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Tsuji Kakō (1871-1931)


Biographical Data

Biography

Tsuji Kakō 都路華香 (1871-1931)

N. Tsuji Yoshikage. F.N. Tsuji Unosuke. Gō (Artist Name): Kakō. 都路華香

Source: National Museum of Modern Art Kyoto http://www.momak.go.jp/English/exhibitionArchive/2006/350.html and as footnoted.

Tsuji Kakō (1871-1931)1 was born in Kyoto into a family of textile designers and dyers2 and began his studies under Kono Bairei (1844-1895) in 1880.  The times were changing turbulently and young painters in Kyoto, as in Tokyo, were creating ambitious paintings, seeking to match the new age.  Bairei’s students were the most active in this endeavor, and among them, Kakō, Takeuchi Seihō (1864-1942), Kikuchi Hōbun (1862-1918), and Taniguchi Kokyō (1864-1915) were considered the top four.  Kakō was repeatedly awarded at the Domestic Industrial Exhibition and Kyōshinkai Exhibitions, as well as the Bunten (Ministry of Education Exhibition) which was inaugurated in 1907, and supported the flourishing days of the modern painting circle in Kyoto.  Meanwhile, Kakō taught not only at his own juku (a private teaching atelier), but also at the Kyoto Municipal Special School of Painting and Kyoto Municipal School of Arts and Crafts, nurturing many young, talented painters who will constitute the next generation.
In 1928 Kakō was operated on for stomach cancer, and he died in 1931.3

1 The Index of Japanese Painters, compiled by the Society of Friends of Eastern Art, Charles Tuttle, 1958, gives the artist's birth and death dates as 1877-1927 and Dream Worlds Modern Japanese Prints from the Robert O. Muller Collection gives his birth date as 1870.
2 Dream Worlds Modern Japanese Prints from the Robert O. Muller Collection, James T. Ulak, Calouste Gulbenkian Foundation, Lisbon, 2006, p. 102.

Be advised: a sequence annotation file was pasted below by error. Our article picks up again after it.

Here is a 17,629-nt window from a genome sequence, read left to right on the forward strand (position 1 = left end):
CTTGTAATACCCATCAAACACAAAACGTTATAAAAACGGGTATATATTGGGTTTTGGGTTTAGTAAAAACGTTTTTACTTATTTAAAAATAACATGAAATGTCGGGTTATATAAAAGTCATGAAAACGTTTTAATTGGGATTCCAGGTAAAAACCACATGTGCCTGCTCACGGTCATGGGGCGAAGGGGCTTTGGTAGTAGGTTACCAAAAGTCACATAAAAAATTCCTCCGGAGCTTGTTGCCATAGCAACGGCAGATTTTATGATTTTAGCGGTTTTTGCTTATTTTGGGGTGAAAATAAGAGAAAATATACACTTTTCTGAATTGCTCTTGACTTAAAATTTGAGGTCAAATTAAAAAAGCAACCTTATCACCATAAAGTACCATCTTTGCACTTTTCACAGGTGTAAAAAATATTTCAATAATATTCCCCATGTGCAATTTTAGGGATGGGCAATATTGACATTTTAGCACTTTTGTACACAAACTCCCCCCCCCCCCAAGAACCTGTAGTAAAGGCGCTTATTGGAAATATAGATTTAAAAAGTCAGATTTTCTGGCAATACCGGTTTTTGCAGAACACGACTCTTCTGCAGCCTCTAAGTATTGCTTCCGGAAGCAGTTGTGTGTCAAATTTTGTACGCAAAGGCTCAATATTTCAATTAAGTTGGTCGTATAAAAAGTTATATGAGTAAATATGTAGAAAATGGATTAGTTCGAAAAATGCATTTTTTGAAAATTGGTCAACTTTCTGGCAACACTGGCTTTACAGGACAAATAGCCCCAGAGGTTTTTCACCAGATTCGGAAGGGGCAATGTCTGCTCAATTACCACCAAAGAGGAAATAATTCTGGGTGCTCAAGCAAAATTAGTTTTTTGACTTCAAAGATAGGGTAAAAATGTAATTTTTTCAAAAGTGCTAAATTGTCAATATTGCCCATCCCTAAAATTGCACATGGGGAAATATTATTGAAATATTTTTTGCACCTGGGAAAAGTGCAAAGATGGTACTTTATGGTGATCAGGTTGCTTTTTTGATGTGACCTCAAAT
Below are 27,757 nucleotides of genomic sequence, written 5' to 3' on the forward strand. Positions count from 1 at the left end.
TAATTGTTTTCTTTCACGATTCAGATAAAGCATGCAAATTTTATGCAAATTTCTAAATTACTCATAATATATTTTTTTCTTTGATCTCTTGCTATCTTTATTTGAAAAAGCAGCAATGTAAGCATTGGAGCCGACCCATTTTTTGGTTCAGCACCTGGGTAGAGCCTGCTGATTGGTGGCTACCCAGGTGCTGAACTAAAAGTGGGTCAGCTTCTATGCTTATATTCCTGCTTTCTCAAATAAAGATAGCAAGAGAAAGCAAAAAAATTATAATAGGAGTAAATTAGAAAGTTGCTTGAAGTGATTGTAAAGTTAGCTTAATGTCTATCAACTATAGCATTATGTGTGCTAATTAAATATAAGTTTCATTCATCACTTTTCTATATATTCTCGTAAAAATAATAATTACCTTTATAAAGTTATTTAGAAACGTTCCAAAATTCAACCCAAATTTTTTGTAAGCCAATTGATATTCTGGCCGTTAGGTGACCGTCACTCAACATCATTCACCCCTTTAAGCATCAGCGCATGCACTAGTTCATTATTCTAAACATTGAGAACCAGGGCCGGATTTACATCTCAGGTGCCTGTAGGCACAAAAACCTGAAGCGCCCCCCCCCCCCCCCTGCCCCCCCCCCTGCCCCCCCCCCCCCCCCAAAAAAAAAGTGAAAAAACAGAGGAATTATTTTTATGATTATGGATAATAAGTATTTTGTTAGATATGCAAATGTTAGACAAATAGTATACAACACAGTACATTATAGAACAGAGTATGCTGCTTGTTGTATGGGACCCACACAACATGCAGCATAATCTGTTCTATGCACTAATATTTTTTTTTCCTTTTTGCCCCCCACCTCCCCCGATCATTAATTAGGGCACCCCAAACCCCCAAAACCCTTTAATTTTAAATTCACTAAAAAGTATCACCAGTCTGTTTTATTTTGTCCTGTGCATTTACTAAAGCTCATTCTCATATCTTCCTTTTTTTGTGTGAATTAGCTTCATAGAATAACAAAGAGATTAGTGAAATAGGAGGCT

3Saru Gallery website http://www.sarugallery.com/japanese_paintings/artists/kako_tsuji.html

Woodblock Prints

While woodblock prints are not mentioned in the above bio, he designed landscape and bird and flower (kacho) prints for the publisher Kokkeido in the early 1900s as well as several Russo-Japanese War prints for the publisher Matsuki Heikichi, as well as surimono (privately issued prints.)

2006 Exhibition - Museum of Modern Art, Kyoto

Source: Museum of Modern Art, Kyoto website http://www.momak.go.jp/English/exhibitionArchive/2006/350.html#2
This is the first large-scale retrospective since the posthumous exhibition, featuring approximately ninety paintings from his early period to his final years. It introduces the art of Tsuji Kakō, which is full of a sense of freedom and unworldliness, adding the meditative quality of Zen discipline to the Shijō school style. We hope the exhibition will enrich the viewer’s understanding of the modern painting circle in Kyoto.